After more than two years of staying home due to the global pandemic, most understand the toll loneliness and isolation can have on their mental health. For those with hearing loss, the impact may be even greater.
Impact of Loneliness & Social Isolation
According to a 2021 study, about 36% of Americans reported experiencing serious loneliness. The researchers suspect this number increased substantially since COVID-19 forced the world to shut down.
Loneliness is associated with several conditions. The Centers for Disease Control and Prevention confirms that feeling lonely can lead to an increased risk of anxiety, depression and suicide. They also suggest that these symptoms can be just as damaging as regularly smoking 15 cigarettes a day.
Link Between Hearing Loss & Loneliness
While people of all ages are at risk of feeling lonely, living with untreated hearing loss may increase your likelihood. A 2009 study found that with each decibel of hearing loss, each participant increased their odds of developing severe loneliness by 7%.
Understanding the difference between loneliness and social isolation is important. Social isolation occurs when someone does not have a lot of social contacts, meaning they have a limited number of interactions with other people per day. This is a measurable data point.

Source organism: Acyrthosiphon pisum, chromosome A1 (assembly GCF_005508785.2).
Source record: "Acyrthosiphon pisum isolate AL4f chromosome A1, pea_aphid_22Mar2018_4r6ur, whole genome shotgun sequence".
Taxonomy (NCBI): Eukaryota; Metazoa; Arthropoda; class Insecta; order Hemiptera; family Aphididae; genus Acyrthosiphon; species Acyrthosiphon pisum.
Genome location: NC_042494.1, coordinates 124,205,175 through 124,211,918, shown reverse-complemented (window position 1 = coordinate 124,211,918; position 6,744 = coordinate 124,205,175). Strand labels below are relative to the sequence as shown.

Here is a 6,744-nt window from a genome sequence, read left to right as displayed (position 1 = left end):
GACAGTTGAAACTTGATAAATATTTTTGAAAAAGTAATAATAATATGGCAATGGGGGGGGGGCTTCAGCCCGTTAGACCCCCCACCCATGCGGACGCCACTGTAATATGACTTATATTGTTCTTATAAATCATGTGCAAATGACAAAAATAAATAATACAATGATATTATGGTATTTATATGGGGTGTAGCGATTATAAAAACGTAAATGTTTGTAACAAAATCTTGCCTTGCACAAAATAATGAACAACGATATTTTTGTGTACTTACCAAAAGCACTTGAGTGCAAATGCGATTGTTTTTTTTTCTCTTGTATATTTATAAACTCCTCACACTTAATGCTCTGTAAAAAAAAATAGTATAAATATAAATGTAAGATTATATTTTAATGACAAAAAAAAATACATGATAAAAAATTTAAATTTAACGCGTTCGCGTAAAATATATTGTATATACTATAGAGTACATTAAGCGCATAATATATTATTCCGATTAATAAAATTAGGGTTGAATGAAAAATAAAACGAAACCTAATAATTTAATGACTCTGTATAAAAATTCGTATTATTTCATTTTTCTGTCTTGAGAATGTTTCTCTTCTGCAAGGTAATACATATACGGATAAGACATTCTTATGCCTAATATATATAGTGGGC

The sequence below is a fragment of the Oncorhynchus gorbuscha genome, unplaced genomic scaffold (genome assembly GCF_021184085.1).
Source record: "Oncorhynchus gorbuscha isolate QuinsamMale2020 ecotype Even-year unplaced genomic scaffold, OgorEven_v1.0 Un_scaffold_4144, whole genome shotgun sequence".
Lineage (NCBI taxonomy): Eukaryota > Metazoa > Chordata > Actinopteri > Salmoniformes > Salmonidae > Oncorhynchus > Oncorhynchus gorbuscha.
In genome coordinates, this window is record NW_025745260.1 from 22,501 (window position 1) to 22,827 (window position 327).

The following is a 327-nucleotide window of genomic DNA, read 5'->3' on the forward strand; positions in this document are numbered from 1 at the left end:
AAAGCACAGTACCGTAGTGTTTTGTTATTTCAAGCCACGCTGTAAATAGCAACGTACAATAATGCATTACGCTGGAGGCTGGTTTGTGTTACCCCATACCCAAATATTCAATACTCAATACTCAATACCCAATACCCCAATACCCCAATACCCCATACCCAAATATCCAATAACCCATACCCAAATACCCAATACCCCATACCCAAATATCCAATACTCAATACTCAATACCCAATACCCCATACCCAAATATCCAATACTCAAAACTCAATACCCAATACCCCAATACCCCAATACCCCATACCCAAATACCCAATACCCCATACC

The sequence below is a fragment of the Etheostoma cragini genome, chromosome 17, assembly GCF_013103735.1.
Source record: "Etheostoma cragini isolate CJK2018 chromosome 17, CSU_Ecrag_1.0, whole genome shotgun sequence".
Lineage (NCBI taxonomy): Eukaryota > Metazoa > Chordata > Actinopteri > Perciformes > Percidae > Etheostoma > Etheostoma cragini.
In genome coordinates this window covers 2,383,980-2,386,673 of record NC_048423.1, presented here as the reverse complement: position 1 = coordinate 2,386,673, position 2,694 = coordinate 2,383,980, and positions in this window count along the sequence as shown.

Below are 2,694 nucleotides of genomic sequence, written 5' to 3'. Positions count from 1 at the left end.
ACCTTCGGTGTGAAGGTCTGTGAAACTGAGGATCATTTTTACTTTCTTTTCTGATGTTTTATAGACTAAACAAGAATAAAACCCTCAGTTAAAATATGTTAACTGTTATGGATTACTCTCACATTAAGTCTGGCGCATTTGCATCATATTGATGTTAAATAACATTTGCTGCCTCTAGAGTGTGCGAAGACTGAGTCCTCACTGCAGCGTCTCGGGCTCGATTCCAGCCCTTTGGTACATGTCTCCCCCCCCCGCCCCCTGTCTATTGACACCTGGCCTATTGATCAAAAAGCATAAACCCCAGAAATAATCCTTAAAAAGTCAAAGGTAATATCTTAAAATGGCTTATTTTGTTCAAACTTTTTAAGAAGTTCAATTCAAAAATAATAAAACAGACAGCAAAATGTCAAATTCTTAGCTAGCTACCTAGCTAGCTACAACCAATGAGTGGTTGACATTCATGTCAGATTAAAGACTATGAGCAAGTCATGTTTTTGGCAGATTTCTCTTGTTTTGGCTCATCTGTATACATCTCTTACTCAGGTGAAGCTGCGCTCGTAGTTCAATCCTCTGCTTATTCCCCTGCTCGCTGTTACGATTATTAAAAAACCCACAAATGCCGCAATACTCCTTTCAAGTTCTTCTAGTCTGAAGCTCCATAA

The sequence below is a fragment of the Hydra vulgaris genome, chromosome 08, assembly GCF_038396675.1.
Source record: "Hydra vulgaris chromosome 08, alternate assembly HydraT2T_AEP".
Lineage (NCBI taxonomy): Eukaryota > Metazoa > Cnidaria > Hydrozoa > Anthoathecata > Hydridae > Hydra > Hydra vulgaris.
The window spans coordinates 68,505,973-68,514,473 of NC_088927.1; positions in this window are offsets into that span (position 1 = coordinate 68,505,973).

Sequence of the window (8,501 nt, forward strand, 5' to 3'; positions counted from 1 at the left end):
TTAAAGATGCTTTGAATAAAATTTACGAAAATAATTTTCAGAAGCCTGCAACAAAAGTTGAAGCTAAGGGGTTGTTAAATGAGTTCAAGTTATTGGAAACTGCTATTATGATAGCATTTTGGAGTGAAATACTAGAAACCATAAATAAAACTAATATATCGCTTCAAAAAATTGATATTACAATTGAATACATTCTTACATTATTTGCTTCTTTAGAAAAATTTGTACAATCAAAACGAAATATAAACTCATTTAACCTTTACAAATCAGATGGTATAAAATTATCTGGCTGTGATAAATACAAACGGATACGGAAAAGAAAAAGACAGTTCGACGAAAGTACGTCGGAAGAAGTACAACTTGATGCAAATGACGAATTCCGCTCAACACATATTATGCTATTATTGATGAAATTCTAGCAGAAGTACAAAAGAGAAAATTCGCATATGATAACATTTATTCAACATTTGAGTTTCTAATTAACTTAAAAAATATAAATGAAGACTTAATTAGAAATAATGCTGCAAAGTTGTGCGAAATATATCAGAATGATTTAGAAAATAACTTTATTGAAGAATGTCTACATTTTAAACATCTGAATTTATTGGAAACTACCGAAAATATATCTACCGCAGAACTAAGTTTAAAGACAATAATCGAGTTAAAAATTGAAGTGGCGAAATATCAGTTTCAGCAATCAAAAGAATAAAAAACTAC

Loneliness, on the other hand, is a feeling, which is left up to individual to determine. Some report feeling lonely in a crowd, yet others enjoy the time they have to themselves. Researchers define loneliness as the gap between the number of connections you experience versus the amount you’d like to experience.
Hearing loss often makes social interactions more uncomfortable. Over time, you may opt to stay home and avoid face-to-face interactions, as participating in conversations becomes challenging. This gradual increase in social isolation can lead to feelings of loneliness.
The Importance of Treating Your Hearing Loss
While not enough research has been conducted to know for sure if treating hearing loss with hearing aids can help prevent loneliness, most experts agree it can help. Those who opt to undergo treatment for their hearing loss are more likely to spend time with their friends and family and start participating in activities they once enjoyed, such as taking a class at Jefferson Community and Technical College or attending an event at The Arthur S. Kling Senior Center.
To learn more about the benefits of treating your hearing loss or to schedule an appointment with a hearing aid expert, contact Heuser Hearing Institute today.